EBC Brake Pads - Kawasaki Versys Forum
 
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post #1 of 15 (permalink) Old 09-07-2017, 07:36 PM Thread Starter
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EBC Brake Pads

Just installed new brake pads front and rear. Wow what a difference from stock pads.

https://www.rockymountainatvmc.com/p...tered-Double-H

These pads are like having power brakes. Way more effective than the stockers and less money too.
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post #2 of 15 (permalink) Old 09-07-2017, 07:48 PM
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I just installed some EBC HH brake pads on the rear of my 2015 Versys 650 LT. The original pads lasted 13K miles. The new pads have at least as much power as the stockers (which were really good!) - I will have to see how well they last.
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post #3 of 15 (permalink) Old 09-07-2017, 09:26 PM
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I'm still on my original pads, but I've been using EBC pads on my Harleys and triumphs for the last 20 years, and have found them to be way better than OEM. You can be assured when my Versys needs new pads they will be replaced with EBC-HH. They cost $30 per set.
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post #4 of 15 (permalink) Old 09-07-2017, 11:38 PM
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I've had them on two bikes now. My impression is less initial bite but a more linear feel which makes braking near the limit easier to modulate. Another big improvement in braking came when I installed steel braided brake lines. It totally removes the sponginess in the front brakes as long as you accompany it with a good bleed job to remove all the air. Together they dramatically improve brake feedback which allows you to brake harder without feeling like you are going to lock up the front wheel.
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post #5 of 15 (permalink) Old 09-08-2017, 05:02 AM
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EBCs are pretty great but indeed, they don't have that much initial bite and are instead very linear. I like to have that bite (personal preference) and I eventually switched to SBS pads. I feel they have the same stopping power at the limit, but have a stronger starting point, at the cost of being more difficult to modulate. Try them out if you want something different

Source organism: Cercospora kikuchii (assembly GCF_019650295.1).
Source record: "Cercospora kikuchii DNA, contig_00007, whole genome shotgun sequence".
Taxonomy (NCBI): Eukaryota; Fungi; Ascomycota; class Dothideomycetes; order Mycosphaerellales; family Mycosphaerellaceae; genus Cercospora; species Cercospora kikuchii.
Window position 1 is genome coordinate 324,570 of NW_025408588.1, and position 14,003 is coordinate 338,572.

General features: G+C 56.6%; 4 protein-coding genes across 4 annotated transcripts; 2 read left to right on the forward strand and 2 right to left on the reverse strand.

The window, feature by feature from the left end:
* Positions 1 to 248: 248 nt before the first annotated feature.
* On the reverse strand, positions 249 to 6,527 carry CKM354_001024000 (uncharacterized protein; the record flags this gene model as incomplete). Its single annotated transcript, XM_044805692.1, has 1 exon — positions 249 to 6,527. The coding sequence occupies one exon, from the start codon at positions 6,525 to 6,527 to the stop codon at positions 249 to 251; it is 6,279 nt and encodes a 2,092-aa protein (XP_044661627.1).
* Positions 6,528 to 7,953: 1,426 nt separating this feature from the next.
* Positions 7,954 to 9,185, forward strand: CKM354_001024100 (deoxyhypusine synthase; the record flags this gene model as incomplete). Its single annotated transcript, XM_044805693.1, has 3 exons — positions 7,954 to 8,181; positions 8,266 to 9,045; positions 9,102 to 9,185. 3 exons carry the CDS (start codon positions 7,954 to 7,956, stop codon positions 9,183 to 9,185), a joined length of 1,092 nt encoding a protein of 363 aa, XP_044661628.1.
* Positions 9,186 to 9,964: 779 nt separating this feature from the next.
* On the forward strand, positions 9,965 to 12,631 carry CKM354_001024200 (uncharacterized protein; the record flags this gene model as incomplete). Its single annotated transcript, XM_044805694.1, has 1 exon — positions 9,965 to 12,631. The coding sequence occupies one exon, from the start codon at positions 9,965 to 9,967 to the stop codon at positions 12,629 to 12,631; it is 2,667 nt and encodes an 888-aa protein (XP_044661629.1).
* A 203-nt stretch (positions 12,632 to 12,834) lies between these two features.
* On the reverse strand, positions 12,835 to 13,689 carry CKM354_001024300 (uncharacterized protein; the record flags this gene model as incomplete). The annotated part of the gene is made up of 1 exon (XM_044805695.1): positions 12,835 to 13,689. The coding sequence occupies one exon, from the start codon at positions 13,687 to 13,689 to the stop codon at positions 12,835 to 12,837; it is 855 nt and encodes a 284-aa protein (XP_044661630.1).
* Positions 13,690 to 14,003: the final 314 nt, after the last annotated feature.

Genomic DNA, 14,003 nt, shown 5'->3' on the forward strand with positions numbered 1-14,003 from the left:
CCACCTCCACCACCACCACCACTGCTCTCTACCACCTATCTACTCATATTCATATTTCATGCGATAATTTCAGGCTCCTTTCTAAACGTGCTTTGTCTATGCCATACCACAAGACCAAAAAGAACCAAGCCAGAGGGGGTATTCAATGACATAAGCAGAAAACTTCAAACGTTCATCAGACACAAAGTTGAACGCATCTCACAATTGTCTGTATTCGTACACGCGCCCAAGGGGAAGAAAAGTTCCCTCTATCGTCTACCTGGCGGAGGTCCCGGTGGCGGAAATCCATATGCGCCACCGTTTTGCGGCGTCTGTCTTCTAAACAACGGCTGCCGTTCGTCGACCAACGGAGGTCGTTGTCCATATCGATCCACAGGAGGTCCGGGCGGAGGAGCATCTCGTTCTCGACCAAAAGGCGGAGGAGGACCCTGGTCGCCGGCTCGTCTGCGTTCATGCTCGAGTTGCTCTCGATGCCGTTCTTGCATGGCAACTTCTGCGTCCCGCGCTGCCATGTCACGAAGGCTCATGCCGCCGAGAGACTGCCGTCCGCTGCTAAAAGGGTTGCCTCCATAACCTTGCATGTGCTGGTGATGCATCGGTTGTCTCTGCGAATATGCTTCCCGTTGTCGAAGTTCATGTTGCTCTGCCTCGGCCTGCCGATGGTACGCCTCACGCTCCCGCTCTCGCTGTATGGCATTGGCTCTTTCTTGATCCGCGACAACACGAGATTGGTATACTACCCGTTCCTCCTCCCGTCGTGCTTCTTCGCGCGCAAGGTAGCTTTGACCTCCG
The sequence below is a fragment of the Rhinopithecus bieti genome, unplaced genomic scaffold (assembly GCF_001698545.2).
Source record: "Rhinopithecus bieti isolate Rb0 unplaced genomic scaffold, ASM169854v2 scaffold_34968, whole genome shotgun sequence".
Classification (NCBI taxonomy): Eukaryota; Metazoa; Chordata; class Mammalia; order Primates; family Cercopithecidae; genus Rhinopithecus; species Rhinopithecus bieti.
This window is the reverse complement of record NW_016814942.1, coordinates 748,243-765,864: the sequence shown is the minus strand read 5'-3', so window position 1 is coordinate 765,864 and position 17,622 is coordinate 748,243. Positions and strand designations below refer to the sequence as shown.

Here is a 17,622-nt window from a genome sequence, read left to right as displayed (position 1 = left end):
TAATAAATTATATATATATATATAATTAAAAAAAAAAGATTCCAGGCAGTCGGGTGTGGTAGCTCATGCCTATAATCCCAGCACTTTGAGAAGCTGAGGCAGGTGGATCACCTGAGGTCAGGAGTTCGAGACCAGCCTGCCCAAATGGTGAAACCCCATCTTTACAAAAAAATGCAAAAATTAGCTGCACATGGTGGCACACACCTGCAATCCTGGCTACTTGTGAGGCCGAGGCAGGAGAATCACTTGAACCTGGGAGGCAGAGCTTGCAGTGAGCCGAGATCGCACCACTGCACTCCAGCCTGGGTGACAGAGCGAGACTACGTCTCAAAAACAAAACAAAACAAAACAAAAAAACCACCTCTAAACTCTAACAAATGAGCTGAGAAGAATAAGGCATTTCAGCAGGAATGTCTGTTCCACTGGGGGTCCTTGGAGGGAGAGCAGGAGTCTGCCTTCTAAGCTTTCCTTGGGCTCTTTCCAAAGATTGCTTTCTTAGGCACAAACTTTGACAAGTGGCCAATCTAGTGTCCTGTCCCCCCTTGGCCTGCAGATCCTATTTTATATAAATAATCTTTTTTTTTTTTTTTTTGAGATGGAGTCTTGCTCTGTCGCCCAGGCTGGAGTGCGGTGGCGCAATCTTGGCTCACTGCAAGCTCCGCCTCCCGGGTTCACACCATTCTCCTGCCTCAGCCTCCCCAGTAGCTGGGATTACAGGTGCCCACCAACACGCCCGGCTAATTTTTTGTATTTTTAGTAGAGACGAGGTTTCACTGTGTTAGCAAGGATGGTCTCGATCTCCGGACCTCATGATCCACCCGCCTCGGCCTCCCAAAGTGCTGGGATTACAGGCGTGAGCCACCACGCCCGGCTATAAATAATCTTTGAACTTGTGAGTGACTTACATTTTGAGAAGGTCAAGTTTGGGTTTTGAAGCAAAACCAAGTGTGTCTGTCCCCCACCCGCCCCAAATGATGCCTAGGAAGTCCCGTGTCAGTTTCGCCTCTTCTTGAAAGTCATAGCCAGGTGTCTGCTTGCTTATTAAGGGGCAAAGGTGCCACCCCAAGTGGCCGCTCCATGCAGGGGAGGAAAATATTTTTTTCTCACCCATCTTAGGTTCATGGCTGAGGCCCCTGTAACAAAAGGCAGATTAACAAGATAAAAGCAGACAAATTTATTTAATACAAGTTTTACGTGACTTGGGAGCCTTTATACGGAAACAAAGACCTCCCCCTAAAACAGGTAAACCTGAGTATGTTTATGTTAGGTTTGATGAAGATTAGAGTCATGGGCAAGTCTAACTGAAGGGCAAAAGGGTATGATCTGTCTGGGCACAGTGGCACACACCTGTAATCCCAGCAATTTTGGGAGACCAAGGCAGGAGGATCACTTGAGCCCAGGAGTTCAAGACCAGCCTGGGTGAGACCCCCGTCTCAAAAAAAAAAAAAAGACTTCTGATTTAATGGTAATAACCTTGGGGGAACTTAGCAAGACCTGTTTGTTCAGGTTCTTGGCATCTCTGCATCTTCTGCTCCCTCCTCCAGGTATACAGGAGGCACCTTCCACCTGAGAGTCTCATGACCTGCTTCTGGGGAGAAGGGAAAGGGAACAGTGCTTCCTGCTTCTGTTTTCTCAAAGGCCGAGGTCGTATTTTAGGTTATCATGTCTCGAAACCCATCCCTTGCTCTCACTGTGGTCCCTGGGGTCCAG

Also, pay attention to rotor wear, mine got worn down to the service limit at 36 000 km (~20 000 miles). Gone through 4 sets of brake pads on that rotor, two OEMs, then SBS, then EBC HH. Now I have SBS again on the new rotors. Mileage is not a good estimator of rotor wear but pad count is - after your second or third set, start inspecting.

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post #6 of 15 (permalink) Old 09-10-2017, 03:06 AM
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Originally Posted by _Big_Mac_ View Post
.......
Also, pay attention to rotor wear, mine got worn down to the service limit at 36 000 km (~20 000 miles). Gone through 4 sets of brake pads on that rotor, two OEMs, then SBS, then EBC HH. Now I have SBS again on the new rotors. Mileage is not a good estimator of rotor wear but pad count is - after your second or third set, start inspecting.
You went through 4 sets of pads and 1 set of rotors in 36K km? You must do a lot of track days or live on top of a mountain . I'm at 23K km and still on original set of pads.

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Last edited by twowheels; 09-10-2017 at 03:08 AM.
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post #7 of 15 (permalink) Old 09-10-2017, 09:30 PM
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On a side note, is there anyone who converted the brake lines to braided SS? I wonder how much of a difference that would make in feel.
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post #8 of 15 (permalink) Old 09-11-2017, 06:51 AM
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Originally Posted by twowheels View Post
You went through 4 sets of pads and 1 set of rotors in 36K km? You must do a lot of track days or live on top of a mountain . I'm at 23K km and still on original set of pads.
Yeah, a bunch of track days and frequent trips to the mountains Though I also don't wait until the very last moment, I tend to replace pads while the indicator groove is still visible, like 1mm depth of meat left.

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post #9 of 15 (permalink) Old 09-11-2017, 09:00 AM
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Originally Posted by nayr14 View Post
On a side note, is there anyone who converted the brake lines to braided SS? I wonder how much of a difference that would make in feel.
I've done it on prior bikes, and likely will on my Versys at some point. I've found that the SS lines make a noticeable positive difference in braking feel/modulation. I ride in rain and in winter slop so that's very important to me. The older the original rubber hoses, the more pronounced the difference will be. And of course the new fluid and a good bleed job (and may better pads) that occurs when changing the hoses just adds to that positive difference. Some folks believe SS lines can make the brakes "stronger" but I don't think that's correct.

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post #10 of 15 (permalink) Old 09-11-2017, 10:46 AM
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I was looking around for braided SS lines for the 2015+ and couldn't find any obvious off the shelf pieces. I was poking around on the parts diagram for something else and I came across the brake piping diagram. No I realize why. I haven't change the brake line on a bike with ABS before but it looks like you would need 2 fairly long lines and 1 short just for the front.
brakelines.jpg

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post #11 of 15 (permalink) Old 09-11-2017, 07:04 PM